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(archangelica Officinalis Hoffm)
And There Is Pansies That's For Thoughts
Bluebell (wild Hyacinth)
Anemone (wood)
House Leek (crassulaceoe)

Least Viewed Herbs

(archangelica Officinalis Hoffm)
And There Is Pansies That's For Thoughts
Bluebell (wild Hyacinth)
Anemone (wood)
House Leek (crassulaceoe)


The Borage, with its gallant blue flower, is cultivated in our
gardens as a pot herb, and is associated in our minds with bees and
claret cup. It grows wild in abundance on open plains where the
soil is favourable, and it has a long-established reputation for
cheering the spirits. Botanically, it is the Borago officinalis, this
title being a corruption of cor-ago, i.e., cor, the heart, ago,
I stimulate--quia cordis affectibus medetur, because it cures weak
conditions of the heart. An old Latin adage says: Borago ego
gaudia semper ago--I, Borage, bring always courage; or the
name may be derived from the Celtic, Borrach, a noble
person. This plant was the Bugloss of the older botanists, and it
corresponds to our Common Bugloss, so called from the shape and
bristly surface of its leaves, which resemble bous-glossa, the
tongue of an ox. Chemically, the plant Borage contains potassium
and calcium combined with mineral acids. The fresh juice affords
thirty per cent., and the dried herb three per cent. of nitrate of
potash. The stems and leaves supply much saline mucilage, which,
when boiled and cooled, likewise deposits nitre and common salt.
These crystals, when ignited, will burn with a succession of small
sparkling explosions, to the great delight of the schoolboy. And it
is to such saline qualities the wholesome, invigorating effects and
the specially refreshing properties of the Borage are supposed to
be mainly due. For which reason, the plant, when taken in
sallets, as says an old herbalist, doth exhilarate, and make the
mind glad, almost in the same way as a bracing sojourn by the
seaside during an autumn holiday. The flowers possess cordial
virtues which are very revivifying, and have been much commended
against melancholic depression of the nervous system. Burton,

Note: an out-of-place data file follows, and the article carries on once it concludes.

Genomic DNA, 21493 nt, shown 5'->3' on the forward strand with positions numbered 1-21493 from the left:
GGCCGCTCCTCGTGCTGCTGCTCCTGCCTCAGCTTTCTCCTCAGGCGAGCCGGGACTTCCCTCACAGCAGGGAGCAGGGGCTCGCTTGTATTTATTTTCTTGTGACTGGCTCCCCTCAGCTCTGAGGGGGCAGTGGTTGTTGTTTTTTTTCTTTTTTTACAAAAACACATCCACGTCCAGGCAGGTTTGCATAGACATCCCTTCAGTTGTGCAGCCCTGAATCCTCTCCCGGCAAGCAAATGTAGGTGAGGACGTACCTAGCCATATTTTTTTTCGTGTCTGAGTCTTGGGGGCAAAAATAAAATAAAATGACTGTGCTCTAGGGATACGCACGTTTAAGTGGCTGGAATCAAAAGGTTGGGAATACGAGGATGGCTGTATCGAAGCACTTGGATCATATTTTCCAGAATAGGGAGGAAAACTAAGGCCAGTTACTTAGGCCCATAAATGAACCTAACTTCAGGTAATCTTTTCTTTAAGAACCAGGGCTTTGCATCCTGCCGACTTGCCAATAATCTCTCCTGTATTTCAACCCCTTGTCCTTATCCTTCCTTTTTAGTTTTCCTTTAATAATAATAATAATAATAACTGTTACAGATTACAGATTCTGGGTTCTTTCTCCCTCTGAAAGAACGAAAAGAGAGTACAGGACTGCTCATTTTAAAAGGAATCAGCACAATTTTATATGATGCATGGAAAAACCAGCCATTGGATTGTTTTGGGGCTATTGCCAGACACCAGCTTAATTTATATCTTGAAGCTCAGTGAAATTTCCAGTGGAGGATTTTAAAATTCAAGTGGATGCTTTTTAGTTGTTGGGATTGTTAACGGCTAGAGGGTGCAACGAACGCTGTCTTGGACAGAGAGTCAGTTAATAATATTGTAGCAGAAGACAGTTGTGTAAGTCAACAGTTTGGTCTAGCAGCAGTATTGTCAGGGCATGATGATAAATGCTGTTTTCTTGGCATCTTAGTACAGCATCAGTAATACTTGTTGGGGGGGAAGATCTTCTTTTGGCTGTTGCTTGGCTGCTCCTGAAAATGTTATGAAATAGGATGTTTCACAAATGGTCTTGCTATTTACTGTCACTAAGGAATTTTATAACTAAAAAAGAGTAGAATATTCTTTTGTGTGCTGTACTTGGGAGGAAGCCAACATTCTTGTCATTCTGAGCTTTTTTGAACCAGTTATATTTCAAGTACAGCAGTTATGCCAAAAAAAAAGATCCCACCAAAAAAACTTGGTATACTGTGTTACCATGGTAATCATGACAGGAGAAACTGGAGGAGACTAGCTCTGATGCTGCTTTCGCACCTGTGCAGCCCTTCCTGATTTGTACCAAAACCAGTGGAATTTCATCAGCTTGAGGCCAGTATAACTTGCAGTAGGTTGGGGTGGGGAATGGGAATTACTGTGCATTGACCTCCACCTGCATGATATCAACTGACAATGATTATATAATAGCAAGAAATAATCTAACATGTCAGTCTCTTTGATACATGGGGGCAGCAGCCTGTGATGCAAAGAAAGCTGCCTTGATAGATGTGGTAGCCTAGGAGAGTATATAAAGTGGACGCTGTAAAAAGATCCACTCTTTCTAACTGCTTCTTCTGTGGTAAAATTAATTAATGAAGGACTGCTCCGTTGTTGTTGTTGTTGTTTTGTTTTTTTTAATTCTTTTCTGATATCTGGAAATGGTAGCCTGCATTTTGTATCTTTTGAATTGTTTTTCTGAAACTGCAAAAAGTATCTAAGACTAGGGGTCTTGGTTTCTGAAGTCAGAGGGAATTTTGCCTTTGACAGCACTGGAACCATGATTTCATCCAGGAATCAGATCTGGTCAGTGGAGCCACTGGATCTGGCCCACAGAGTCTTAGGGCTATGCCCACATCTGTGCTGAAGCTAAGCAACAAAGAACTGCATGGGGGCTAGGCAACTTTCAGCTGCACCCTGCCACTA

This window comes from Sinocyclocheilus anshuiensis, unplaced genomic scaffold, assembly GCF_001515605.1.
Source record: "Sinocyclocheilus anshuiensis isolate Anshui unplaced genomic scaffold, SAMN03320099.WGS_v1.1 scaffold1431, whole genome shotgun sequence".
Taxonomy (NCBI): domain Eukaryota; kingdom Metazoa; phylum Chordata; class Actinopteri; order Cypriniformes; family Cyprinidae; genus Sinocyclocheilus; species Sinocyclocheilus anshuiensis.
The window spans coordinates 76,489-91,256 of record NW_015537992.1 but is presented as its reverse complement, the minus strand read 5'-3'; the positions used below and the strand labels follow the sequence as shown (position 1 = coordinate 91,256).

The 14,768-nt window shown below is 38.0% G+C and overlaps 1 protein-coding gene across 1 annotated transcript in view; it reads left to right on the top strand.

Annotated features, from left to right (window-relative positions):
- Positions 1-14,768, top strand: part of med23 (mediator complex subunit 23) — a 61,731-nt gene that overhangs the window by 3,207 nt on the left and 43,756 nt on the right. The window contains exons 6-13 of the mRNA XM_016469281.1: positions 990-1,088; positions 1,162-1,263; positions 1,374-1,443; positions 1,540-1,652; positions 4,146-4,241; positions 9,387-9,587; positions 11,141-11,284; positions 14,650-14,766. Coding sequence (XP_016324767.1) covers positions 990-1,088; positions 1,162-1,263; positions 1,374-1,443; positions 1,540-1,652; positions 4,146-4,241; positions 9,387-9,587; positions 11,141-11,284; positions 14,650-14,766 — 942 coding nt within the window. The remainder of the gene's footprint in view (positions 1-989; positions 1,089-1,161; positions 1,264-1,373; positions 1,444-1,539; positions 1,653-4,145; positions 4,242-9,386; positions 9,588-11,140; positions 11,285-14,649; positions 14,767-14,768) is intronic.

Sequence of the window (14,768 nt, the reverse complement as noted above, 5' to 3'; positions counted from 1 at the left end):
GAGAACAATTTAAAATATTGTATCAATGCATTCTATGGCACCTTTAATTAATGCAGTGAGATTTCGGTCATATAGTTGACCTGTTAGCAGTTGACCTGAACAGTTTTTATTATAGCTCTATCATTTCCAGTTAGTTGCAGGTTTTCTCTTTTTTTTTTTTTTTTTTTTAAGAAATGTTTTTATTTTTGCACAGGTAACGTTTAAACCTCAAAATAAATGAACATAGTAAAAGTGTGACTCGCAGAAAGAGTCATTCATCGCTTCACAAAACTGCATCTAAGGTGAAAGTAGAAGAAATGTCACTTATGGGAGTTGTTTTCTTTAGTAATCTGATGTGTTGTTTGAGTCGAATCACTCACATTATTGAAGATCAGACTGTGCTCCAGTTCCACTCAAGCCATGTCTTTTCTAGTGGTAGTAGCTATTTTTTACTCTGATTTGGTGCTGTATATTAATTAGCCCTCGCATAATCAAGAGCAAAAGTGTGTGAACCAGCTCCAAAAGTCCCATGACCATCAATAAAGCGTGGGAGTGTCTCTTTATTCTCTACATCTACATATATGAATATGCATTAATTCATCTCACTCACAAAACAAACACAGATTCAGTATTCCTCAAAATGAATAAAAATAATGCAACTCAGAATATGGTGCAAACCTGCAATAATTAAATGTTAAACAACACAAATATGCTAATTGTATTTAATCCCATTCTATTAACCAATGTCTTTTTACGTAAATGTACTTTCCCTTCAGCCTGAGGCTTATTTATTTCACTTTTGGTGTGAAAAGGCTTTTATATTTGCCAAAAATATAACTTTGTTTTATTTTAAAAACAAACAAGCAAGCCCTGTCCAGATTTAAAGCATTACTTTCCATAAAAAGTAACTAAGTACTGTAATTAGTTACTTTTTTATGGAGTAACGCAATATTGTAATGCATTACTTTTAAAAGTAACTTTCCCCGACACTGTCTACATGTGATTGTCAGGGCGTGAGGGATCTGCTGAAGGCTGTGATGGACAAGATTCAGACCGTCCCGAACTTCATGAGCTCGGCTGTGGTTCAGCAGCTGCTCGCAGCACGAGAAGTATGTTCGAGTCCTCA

in his [61] Anatomy of Melancholy (1676), wrote with reference
to the frontispiece of that book:--

Borage and Hellebore fill two scenes,
Sovereign plants to purge the veins
Of melancholy, and cheer the heart
Of those black fumes which make it smart;
The best medicine that God e'er made
For this malady, if well assaid.

The sprigs of Borage, wrote John Evelyn, are of known virtue
to revive the hypochondriac and cheer the hard student.

According to Dioscorides and Pliny, the Borage was that famous
nepenthe of Homer which Polydamas sent to Helen for a token of
such rare virtue that when taken steep'd in wine, if wife and
children, father and mother, brother and sister, and all thy dearest
friends should die before thy face, thou could'st not grieve, or shed
a tear for them. The bowl of Helen had no other ingredient, as
most criticks do conjecture, than this of borage. And it was
declared of the herb by another ancient author: Vinum potatum
quo sit macerata buglossa moerorum cerebri dicunt auferre

To enliven the sad with the joy of a joke,
Give them wine with some borage put in it to soak.

The Romans named the Borage Euphrosynon, because when put
into a cup of wine it made the drinkers of the same merry and

Parkinson says, The seed of Borage helpeth nurses to have more
store of milk, for which purpose its leaves are most conducing. Its
saline constituents promote activity of the kidneys, and for this
reason the plant is used in France to carry off catarrhs which are
feverish. The fresh herb has a cucumber-like odour, and when
compounded with lemon and sugar, added to wine and [62] water,
it makes a delicious cool tankard, as a summer drink. A syrup
concocted of the floures, said Gerard, quieteth the lunatick
person, and the leaves eaten raw do engender good blood. Of all
nectar-loving insects, bees alone know how to pronounce the
open sesame of admission to the honey pots of the Borage.

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